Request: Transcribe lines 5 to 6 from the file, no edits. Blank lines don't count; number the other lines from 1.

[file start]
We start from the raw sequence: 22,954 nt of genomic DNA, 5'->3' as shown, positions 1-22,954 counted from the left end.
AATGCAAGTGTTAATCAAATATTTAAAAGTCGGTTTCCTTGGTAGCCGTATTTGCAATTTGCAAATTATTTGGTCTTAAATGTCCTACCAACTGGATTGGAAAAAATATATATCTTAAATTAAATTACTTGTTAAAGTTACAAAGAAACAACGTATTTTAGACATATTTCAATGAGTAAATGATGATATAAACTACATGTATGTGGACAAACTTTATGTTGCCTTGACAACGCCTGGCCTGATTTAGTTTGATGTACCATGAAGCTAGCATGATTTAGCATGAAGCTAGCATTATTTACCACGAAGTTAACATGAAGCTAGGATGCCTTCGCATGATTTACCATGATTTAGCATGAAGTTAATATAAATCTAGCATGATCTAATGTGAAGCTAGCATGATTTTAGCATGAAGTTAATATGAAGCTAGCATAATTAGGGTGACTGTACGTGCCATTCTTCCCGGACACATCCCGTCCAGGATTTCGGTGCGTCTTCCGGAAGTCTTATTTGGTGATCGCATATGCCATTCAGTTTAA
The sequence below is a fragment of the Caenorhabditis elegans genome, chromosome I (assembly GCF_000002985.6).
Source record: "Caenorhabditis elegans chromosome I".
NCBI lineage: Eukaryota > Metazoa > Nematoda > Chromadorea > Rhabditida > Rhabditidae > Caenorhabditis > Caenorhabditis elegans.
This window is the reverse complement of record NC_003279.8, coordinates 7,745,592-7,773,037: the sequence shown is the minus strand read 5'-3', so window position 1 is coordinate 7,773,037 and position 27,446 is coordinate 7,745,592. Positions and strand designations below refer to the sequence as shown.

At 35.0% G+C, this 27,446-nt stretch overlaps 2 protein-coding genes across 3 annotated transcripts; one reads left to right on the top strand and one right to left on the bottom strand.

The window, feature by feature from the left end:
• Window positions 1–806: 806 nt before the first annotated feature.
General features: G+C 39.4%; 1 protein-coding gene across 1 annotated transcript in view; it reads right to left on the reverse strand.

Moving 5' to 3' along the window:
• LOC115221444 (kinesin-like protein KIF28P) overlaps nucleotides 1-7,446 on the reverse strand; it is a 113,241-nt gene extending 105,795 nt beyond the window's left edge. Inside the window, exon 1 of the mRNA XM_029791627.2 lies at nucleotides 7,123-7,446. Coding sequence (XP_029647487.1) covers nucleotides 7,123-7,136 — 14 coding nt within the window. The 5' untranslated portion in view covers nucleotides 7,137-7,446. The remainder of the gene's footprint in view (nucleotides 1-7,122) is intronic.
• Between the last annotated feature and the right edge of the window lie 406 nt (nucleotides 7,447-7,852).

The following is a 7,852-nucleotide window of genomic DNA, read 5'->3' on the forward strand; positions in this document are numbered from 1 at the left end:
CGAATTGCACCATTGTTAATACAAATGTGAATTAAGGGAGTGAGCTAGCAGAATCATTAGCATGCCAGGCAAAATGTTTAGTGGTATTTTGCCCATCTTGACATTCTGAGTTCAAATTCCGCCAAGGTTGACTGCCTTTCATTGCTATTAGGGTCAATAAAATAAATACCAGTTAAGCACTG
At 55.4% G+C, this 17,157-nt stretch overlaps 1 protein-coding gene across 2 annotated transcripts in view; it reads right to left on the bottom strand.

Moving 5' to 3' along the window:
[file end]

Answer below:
NCBI lineage: Eukaryota > Metazoa > Nematoda > Chromadorea > Rhabditida > Rhabditidae > Caenorhabditis > Caenorhabditis elegans.
This window is the reverse complement of record NC_003279.8, coordinates 7,745,592-7,773,037: the sequence shown is the minus strand read 5'-3', so window position 1 is coordinate 7,773,037 and position 27,446 is coordinate 7,745,592. Positions and strand designations below refer to the sequence as shown.